SALDF Goes to Gentle Barn

Gentle Barn provides safe haven and rehabilitation for animal victims of severe abuse and neglect. The sanctuary also emphasizes humane education by holding tours for children, including those in the foster care system and at-risk and special-needs youth, that promote “kindness, compassion, and empathy for all living beings.” Most of the 160 animals at Gentle Barn are farmed animals, who suffer obscene abuse when raised for meat, milk, or eggs.

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As the Los Angeles Regional SALDF Representative, I hosted a SALDF Mixer at Gentle Barn for Southern California SALDF chapter members to meet and mingle. Around 30 law students from UC Irvine School of Law, Whittier Law School, Loyola Law School, and Chapman University School of Law, and our loved ones, traveled to Gentle Barn’s oasis in Santa Clarita. Because ALDF generously funded the event in full, we had the entire sanctuary to ourselves.

The animals—cows, horses, donkeys, pigs, turkeys, chickens, goats, llamas, and more—welcomed us warmly into their home. We met Buttercup, a cow who suffered extreme neglect in the dairy industry before she was rescued by Gentle Barn. She was heavily pregnant at the time, and because she had been so malnourished, her calf was born with underdeveloped lungs and did not survive. Buttercup mourned his passing for a long time, but eventually became a surrogate mother to the orphaned animals at Gentle Barn. She sweetly gave us kisses like a dog, and her tongue felt prickly like a giant cat tongue (which surprised us all!).

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We also met Faith, the daughter of another dairy cow. She was taken away from her mother at one day old–so the milk her mother made for her could be taken for human use–and shoved into a veal crate, which was so narrow she could not even turn around. While at the veal farm, she developed conjunctivitis and ultimately went blind. When the Gentle Barn rescued her, she could not walk properly due to her intensive confinement. With patience and dedication, Faith not only learned how to walk properly, but to run, play, and cuddle.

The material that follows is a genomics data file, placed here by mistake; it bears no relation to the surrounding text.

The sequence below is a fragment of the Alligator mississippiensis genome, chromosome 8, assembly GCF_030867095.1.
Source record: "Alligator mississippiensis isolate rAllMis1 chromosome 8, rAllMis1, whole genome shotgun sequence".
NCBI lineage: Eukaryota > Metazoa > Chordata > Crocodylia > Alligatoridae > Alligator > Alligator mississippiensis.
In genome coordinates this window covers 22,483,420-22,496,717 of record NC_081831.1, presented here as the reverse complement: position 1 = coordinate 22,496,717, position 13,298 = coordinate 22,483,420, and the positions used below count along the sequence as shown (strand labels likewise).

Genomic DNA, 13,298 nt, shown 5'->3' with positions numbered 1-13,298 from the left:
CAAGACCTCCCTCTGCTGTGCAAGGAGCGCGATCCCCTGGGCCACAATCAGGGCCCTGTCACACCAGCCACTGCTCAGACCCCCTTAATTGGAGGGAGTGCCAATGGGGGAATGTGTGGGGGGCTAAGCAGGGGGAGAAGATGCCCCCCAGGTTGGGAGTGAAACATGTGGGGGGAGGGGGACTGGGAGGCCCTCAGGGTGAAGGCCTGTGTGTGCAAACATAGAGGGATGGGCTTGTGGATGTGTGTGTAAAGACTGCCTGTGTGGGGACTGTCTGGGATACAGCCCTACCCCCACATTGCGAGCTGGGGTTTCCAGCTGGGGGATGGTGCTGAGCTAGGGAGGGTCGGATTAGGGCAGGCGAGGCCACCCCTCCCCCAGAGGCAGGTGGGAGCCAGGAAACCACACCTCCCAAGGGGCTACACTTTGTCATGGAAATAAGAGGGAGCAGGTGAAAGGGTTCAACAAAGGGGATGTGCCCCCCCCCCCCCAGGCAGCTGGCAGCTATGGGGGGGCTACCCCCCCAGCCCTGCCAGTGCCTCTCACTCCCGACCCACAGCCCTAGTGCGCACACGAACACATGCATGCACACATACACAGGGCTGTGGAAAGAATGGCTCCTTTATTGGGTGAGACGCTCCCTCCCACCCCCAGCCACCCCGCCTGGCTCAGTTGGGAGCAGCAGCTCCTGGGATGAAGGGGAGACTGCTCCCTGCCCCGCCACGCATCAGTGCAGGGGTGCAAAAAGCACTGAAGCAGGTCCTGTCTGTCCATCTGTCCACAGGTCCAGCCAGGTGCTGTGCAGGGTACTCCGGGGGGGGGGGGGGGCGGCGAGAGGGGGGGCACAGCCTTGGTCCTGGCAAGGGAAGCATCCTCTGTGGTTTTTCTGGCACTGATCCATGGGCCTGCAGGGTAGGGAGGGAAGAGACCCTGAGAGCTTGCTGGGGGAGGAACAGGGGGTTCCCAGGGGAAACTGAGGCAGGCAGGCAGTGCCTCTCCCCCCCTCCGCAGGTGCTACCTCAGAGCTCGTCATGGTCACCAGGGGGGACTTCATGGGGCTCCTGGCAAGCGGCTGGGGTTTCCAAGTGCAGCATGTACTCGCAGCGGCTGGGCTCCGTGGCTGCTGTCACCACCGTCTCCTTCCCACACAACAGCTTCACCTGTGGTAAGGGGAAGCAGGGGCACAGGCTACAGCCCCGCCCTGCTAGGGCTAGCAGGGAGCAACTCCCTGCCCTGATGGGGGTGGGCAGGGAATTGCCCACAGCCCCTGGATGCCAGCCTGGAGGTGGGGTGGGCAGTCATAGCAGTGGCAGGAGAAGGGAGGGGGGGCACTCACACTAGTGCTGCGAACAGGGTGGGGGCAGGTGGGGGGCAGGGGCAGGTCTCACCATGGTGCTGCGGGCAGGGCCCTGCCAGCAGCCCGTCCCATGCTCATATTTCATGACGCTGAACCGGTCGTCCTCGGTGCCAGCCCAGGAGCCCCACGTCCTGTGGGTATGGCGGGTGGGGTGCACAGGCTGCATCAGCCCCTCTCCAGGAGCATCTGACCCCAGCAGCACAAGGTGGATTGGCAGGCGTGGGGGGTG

My personal favorite was Claire, a turkey who was rescued from a farm right before Thanksgiving. Because she endured unspeakable abuse and neglect at the farm, she was scared when she first arrived at Gentle Barn. However, she has since blossomed into a loving and social turkey who enjoys cuddling and belly rubs. She even coos with pleasure when you scratch her belly!

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Although the day was wonderful, it was also immensely painful for us to hear the animals’ stories of abuse. Worse, oftentimes this abuse is not even illegal because farmed animals are virtually unprotected by the law. But at Gentle Barn, they were not treated as objects but as individuals. They are as important as any family cat or dog.

The animals helped us that day, the compassion-fatigued and law school-fatigued. They help countless other visitors see animals as individual beings with inherent worth. We won’t forget them.

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This student chapter spotlight was submitted by Elizabeth Tissot, Los Angeles Regional SALDF Representative and president of the UC Irvine SALDF chapter.

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